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Saying yes or no to a party



When your child is invited to a party, it’s a good idea to first consider whether they should be allowed to go. To help you make a decision you could contact the host (the parent) to get a picture of what sort of party it’s going to be. Find out:

  • The ages of the other children coming.
  • Whether the party will have parental supervision.
  • Whether there will be food and activities provided.
  • The host’s view on allowing or serving alcohol.
  • Plans for preventing gatecrashers.
  • When the party will end, so you can pick them up.

Sometimes it’s difficult to decide whether to allow your child to attend a party. They may really
want to go, but you may feel uncomfortable about the party arrangements. As a parent, you
need to protect your child, so it’s a valid choice to say no.



If you do allow your child to go to a party, it’s the ideal time to have The Other Talk because there are a number of ways you can protect them from having a bad experience:

Make your views on alcohol and drugs clear

If you know alcohol will be available at the party, but you don’t want your child to drink, then you can let the host and your child know your decision. Most states of Australia have secondary supply laws that prohibit anyone giving alcohol to your child without written or verbal permission from you.

Brainstorm ways of saying no to alcohol and drugs

Ideas include, having a good excuse ready like, “I’m playing in a big game tomorrow” or “I’m on antibiotics”. Make sure the excuses won’t make them embarrassed. They could also just hold any alcoholic drinks they are given and put them down later.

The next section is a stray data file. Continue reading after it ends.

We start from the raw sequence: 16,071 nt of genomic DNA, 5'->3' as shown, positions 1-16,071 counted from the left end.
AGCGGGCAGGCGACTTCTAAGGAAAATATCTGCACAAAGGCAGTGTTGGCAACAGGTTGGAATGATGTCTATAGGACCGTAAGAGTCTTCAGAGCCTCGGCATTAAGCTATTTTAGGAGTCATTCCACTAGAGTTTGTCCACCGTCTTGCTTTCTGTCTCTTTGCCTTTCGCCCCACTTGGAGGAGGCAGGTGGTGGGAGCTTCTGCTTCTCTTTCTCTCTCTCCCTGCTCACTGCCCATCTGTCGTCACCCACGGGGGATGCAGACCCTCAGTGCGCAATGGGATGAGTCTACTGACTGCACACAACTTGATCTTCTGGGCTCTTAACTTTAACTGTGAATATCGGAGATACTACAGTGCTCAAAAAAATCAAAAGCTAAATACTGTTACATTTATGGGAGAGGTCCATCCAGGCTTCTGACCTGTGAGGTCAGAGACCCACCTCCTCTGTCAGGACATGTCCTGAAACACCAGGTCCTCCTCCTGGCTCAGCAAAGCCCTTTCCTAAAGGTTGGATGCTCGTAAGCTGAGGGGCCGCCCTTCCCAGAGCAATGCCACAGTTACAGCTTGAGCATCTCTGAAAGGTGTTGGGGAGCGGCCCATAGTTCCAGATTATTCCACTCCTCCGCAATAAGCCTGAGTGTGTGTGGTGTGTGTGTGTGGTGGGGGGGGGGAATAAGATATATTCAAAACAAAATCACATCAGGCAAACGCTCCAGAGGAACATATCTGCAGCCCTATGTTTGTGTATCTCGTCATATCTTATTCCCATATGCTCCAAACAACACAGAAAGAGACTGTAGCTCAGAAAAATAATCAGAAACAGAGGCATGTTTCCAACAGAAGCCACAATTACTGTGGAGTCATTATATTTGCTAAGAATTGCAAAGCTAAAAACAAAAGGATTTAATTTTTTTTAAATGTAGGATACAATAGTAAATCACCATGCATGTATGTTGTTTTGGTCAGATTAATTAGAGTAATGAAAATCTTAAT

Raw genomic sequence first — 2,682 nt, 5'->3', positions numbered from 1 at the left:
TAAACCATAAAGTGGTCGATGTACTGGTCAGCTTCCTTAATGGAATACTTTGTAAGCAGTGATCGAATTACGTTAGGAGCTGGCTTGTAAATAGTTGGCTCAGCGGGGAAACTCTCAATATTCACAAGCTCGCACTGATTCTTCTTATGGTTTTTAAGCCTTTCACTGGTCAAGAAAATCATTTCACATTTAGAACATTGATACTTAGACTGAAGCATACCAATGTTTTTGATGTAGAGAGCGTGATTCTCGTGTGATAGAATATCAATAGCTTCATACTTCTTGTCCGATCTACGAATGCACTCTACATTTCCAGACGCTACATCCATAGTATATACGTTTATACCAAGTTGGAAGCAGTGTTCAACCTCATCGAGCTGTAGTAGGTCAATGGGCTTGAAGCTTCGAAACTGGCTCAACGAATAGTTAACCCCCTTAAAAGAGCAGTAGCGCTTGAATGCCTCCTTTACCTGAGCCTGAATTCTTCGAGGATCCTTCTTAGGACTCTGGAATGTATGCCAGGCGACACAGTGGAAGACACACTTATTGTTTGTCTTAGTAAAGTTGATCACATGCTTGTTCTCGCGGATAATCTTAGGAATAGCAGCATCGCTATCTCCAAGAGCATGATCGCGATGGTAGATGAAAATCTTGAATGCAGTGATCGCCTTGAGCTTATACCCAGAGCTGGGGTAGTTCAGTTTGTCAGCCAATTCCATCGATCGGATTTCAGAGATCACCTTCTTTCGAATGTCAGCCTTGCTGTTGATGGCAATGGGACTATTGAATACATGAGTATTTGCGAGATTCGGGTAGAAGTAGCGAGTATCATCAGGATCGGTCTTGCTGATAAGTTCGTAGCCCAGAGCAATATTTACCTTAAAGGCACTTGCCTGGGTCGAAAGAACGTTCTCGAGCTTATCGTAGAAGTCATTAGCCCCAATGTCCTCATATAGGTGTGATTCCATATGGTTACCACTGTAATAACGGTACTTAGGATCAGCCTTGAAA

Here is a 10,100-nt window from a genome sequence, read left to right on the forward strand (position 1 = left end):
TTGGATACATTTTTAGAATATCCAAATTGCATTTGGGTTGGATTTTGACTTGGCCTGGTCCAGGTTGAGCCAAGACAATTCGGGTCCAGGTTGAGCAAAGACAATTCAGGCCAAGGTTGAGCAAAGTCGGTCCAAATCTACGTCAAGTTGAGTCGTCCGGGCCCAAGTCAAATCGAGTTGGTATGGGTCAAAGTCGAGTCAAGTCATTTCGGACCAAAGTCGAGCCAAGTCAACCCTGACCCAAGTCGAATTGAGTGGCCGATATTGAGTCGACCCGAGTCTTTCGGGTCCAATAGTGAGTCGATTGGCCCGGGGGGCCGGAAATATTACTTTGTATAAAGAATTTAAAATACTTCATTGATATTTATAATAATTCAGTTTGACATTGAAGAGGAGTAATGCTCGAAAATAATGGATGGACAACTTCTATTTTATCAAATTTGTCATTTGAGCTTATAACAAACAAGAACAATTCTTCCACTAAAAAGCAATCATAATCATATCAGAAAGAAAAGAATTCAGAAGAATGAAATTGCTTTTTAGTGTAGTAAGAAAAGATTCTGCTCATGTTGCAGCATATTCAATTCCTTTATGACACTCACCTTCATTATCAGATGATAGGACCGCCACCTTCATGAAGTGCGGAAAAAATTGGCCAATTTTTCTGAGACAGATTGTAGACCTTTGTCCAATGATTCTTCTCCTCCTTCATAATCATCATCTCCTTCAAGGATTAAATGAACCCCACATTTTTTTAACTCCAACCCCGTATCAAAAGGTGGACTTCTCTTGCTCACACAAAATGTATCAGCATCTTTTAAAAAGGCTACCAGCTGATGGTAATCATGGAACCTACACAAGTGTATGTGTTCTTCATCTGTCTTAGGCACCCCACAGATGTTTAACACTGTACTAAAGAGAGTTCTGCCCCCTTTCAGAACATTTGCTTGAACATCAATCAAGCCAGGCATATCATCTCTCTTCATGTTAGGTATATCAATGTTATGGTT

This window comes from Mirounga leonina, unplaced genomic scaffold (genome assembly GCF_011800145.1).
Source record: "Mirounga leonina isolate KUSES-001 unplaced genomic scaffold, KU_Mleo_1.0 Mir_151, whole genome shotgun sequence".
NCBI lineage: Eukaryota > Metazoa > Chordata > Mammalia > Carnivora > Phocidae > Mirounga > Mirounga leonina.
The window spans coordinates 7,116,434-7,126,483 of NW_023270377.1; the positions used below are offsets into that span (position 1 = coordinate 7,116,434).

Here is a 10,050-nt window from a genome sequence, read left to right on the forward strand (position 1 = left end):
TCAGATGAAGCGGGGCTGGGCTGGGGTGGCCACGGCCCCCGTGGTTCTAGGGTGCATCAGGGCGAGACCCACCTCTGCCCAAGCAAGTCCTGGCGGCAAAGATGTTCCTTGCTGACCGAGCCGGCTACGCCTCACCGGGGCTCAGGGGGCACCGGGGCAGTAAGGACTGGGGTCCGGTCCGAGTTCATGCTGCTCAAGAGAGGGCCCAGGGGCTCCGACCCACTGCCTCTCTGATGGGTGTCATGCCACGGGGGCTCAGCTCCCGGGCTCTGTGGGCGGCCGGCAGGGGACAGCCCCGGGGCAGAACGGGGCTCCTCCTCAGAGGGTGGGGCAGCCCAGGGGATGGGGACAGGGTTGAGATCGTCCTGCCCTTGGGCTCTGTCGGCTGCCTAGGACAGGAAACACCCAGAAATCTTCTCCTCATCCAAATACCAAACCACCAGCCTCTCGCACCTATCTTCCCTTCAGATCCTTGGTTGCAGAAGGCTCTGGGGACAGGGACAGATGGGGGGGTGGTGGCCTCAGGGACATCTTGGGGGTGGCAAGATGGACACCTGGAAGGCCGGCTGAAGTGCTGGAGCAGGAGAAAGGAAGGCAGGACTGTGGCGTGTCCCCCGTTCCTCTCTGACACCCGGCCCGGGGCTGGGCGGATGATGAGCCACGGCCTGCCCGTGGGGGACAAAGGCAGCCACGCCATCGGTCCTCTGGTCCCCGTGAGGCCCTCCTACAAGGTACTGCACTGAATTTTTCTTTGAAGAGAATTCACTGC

Have a plan for the night

Find out when the party is expected to finish and agree with your child how they are going to get home. This will help ensure they don’t get into a car with a driver who’s drunk, affected by drugs or doesn’t have a licence. You can also help them develop a plan with their friends around what they will do if they lose each other, like nominating a meeting place, having phone numbers written on a piece of paper in case phones get lost and who can be called in an emergency.

Encourage them to stay with their friends

Talk about why it’s important for them to stick with their friends, and let their friends know where they are going, what they are doing and who they are with if they do leave them. Discuss how your child can look after their friends. You could suggest how a fight could be defused and what to do if someone becomes very drunk.

It’s important to encourage your child to look after a friend who is drunk by staying with them, putting them on their side if they want to lie down in case they vomit, and dialing triple zero (000) if they pass out or are in trouble. Paramedics do not need to involve the police.


Safe partying guide

Give your child the Safe partying guide, which prepares them for dealing with alcohol responsibly at a party. Contact the Australian Drug Foundation for a single copy.

Safe Partying Guide - PDF download

Click to download the Safe Partying Guide (1.3 MB)


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